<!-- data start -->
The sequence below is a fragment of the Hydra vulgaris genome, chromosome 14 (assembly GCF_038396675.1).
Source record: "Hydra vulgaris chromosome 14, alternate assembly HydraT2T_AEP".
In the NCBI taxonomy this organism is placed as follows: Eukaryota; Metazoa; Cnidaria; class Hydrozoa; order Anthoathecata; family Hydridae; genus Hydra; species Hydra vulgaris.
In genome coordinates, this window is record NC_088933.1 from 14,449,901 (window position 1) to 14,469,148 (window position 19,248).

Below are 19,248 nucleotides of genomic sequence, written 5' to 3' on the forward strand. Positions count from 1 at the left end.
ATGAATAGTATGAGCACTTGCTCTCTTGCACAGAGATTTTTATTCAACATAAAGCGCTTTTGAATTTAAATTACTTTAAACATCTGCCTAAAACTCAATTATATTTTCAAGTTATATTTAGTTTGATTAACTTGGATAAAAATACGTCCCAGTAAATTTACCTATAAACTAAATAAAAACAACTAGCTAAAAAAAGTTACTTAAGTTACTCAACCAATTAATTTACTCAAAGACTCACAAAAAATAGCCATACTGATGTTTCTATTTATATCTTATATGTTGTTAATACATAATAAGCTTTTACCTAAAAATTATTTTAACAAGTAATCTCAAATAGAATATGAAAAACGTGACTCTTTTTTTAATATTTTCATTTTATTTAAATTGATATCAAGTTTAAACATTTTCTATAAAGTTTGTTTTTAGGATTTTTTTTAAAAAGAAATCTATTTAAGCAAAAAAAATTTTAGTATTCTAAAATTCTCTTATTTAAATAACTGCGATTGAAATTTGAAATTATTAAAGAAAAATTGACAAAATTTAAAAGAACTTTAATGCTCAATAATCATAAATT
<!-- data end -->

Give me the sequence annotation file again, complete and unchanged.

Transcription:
The sequence below is a fragment of the Hydra vulgaris genome, chromosome 14 (assembly GCF_038396675.1).
Source record: "Hydra vulgaris chromosome 14, alternate assembly HydraT2T_AEP".
In the NCBI taxonomy this organism is placed as follows: Eukaryota; Metazoa; Cnidaria; class Hydrozoa; order Anthoathecata; family Hydridae; genus Hydra; species Hydra vulgaris.
In genome coordinates, this window is record NC_088933.1 from 14,449,901 (window position 1) to 14,469,148 (window position 19,248).

Below are 19,248 nucleotides of genomic sequence, written 5' to 3' on the forward strand. Positions count from 1 at the left end.
ATGAATAGTATGAGCACTTGCTCTCTTGCACAGAGATTTTTATTCAACATAAAGCGCTTTTGAATTTAAATTACTTTAAACATCTGCCTAAAACTCAATTATATTTTCAAGTTATATTTAGTTTGATTAACTTGGATAAAAATACGTCCCAGTAAATTTACCTATAAACTAAATAAAAACAACTAGCTAAAAAAAGTTACTTAAGTTACTCAACCAATTAATTTACTCAAAGACTCACAAAAAATAGCCATACTGATGTTTCTATTTATATCTTATATGTTGTTAATACATAATAAGCTTTTACCTAAAAATTATTTTAACAAGTAATCTCAAATAGAATATGAAAAACGTGACTCTTTTTTTAATATTTTCATTTTATTTAAATTGATATCAAGTTTAAACATTTTCTATAAAGTTTGTTTTTAGGATTTTTTTTAAAAAGAAATCTATTTAAGCAAAAAAAATTTTAGTATTCTAAAATTCTCTTATTTAAATAACTGCGATTGAAATTTGAAATTATTAAAGAAAAATTGACAAAATTTAAAAGAACTTTAATGCTCAATAATCATAAATT